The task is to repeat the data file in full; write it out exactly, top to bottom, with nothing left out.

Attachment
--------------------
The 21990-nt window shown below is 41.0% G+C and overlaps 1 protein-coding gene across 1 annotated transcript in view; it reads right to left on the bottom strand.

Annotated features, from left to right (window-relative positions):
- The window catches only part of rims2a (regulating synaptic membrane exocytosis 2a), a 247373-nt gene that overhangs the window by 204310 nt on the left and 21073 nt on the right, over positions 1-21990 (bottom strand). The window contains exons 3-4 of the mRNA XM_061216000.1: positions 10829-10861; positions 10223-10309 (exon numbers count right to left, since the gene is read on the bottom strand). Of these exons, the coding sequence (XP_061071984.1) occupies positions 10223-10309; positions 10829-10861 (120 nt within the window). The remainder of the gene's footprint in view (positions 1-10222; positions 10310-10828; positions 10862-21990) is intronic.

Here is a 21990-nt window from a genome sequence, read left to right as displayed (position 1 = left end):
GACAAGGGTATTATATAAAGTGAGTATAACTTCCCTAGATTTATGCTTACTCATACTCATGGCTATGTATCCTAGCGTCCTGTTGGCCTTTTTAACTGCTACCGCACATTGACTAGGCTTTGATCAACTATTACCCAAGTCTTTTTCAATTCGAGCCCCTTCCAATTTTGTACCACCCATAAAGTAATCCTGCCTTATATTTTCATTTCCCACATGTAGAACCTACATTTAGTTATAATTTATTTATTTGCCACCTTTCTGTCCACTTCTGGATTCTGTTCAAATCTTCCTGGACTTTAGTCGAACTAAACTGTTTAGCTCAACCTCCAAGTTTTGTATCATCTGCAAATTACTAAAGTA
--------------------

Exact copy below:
The 21990-nt window shown below is 41.0% G+C and overlaps 1 protein-coding gene across 1 annotated transcript in view; it reads right to left on the bottom strand.

Annotated features, from left to right (window-relative positions):
- The window catches only part of rims2a (regulating synaptic membrane exocytosis 2a), a 247373-nt gene that overhangs the window by 204310 nt on the left and 21073 nt on the right, over positions 1-21990 (bottom strand). The window contains exons 3-4 of the mRNA XM_061216000.1: positions 10829-10861; positions 10223-10309 (exon numbers count right to left, since the gene is read on the bottom strand). Of these exons, the coding sequence (XP_061071984.1) occupies positions 10223-10309; positions 10829-10861 (120 nt within the window). The remainder of the gene's footprint in view (positions 1-10222; positions 10310-10828; positions 10862-21990) is intronic.

Here is a 21990-nt window from a genome sequence, read left to right as displayed (position 1 = left end):
GACAAGGGTATTATATAAAGTGAGTATAACTTCCCTAGATTTATGCTTACTCATACTCATGGCTATGTATCCTAGCGTCCTGTTGGCCTTTTTAACTGCTACCGCACATTGACTAGGCTTTGATCAACTATTACCCAAGTCTTTTTCAATTCGAGCCCCTTCCAATTTTGTACCACCCATAAAGTAATCCTGCCTTATATTTTCATTTCCCACATGTAGAACCTACATTTAGTTATAATTTATTTATTTGCCACCTTTCTGTCCACTTCTGGATTCTGTTCAAATCTTCCTGGACTTTAGTCGAACTAAACTGTTTAGCTCAACCTCCAAGTTTTGTATCATCTGCAAATTACTAAAGTA